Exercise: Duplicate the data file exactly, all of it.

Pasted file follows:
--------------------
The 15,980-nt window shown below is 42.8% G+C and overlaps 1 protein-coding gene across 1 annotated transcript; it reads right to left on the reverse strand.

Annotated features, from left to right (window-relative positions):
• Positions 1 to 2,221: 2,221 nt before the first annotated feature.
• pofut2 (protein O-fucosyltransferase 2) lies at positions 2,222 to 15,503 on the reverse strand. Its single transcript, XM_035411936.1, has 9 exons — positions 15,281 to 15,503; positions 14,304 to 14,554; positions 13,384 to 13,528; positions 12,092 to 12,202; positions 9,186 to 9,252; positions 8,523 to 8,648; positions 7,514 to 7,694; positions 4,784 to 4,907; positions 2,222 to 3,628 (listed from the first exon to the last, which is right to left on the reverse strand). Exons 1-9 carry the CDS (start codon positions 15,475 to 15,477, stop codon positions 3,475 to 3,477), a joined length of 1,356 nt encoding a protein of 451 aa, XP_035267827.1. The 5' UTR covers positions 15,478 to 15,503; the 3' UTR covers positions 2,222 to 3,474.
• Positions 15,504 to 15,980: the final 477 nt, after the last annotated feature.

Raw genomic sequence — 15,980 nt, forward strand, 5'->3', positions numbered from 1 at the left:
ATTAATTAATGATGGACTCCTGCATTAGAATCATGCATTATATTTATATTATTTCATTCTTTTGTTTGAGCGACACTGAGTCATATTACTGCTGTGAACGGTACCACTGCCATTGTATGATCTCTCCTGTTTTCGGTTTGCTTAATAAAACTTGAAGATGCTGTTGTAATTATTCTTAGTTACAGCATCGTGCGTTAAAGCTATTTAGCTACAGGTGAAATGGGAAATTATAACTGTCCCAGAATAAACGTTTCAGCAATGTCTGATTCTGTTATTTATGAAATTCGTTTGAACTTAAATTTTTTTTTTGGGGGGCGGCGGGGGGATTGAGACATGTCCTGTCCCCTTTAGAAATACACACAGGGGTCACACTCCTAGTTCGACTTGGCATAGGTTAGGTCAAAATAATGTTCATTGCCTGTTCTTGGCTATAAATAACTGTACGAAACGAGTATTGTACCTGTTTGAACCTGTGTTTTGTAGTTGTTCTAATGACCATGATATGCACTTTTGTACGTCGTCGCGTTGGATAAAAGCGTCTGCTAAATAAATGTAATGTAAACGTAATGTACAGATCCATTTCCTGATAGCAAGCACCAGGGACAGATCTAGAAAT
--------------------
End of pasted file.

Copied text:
The 15,980-nt window shown below is 42.8% G+C and overlaps 1 protein-coding gene across 1 annotated transcript; it reads right to left on the reverse strand.

Annotated features, from left to right (window-relative positions):
• Positions 1 to 2,221: 2,221 nt before the first annotated feature.
• pofut2 (protein O-fucosyltransferase 2) lies at positions 2,222 to 15,503 on the reverse strand. Its single transcript, XM_035411936.1, has 9 exons — positions 15,281 to 15,503; positions 14,304 to 14,554; positions 13,384 to 13,528; positions 12,092 to 12,202; positions 9,186 to 9,252; positions 8,523 to 8,648; positions 7,514 to 7,694; positions 4,784 to 4,907; positions 2,222 to 3,628 (listed from the first exon to the last, which is right to left on the reverse strand). Exons 1-9 carry the CDS (start codon positions 15,475 to 15,477, stop codon positions 3,475 to 3,477), a joined length of 1,356 nt encoding a protein of 451 aa, XP_035267827.1. The 5' UTR covers positions 15,478 to 15,503; the 3' UTR covers positions 2,222 to 3,474.
• Positions 15,504 to 15,980: the final 477 nt, after the last annotated feature.

Raw genomic sequence — 15,980 nt, forward strand, 5'->3', positions numbered from 1 at the left:
ATTAATTAATGATGGACTCCTGCATTAGAATCATGCATTATATTTATATTATTTCATTCTTTTGTTTGAGCGACACTGAGTCATATTACTGCTGTGAACGGTACCACTGCCATTGTATGATCTCTCCTGTTTTCGGTTTGCTTAATAAAACTTGAAGATGCTGTTGTAATTATTCTTAGTTACAGCATCGTGCGTTAAAGCTATTTAGCTACAGGTGAAATGGGAAATTATAACTGTCCCAGAATAAACGTTTCAGCAATGTCTGATTCTGTTATTTATGAAATTCGTTTGAACTTAAATTTTTTTTTTGGGGGGCGGCGGGGGGATTGAGACATGTCCTGTCCCCTTTAGAAATACACACAGGGGTCACACTCCTAGTTCGACTTGGCATAGGTTAGGTCAAAATAATGTTCATTGCCTGTTCTTGGCTATAAATAACTGTACGAAACGAGTATTGTACCTGTTTGAACCTGTGTTTTGTAGTTGTTCTAATGACCATGATATGCACTTTTGTACGTCGTCGCGTTGGATAAAAGCGTCTGCTAAATAAATGTAATGTAAACGTAATGTACAGATCCATTTCCTGATAGCAAGCACCAGGGACAGATCTAGAAAT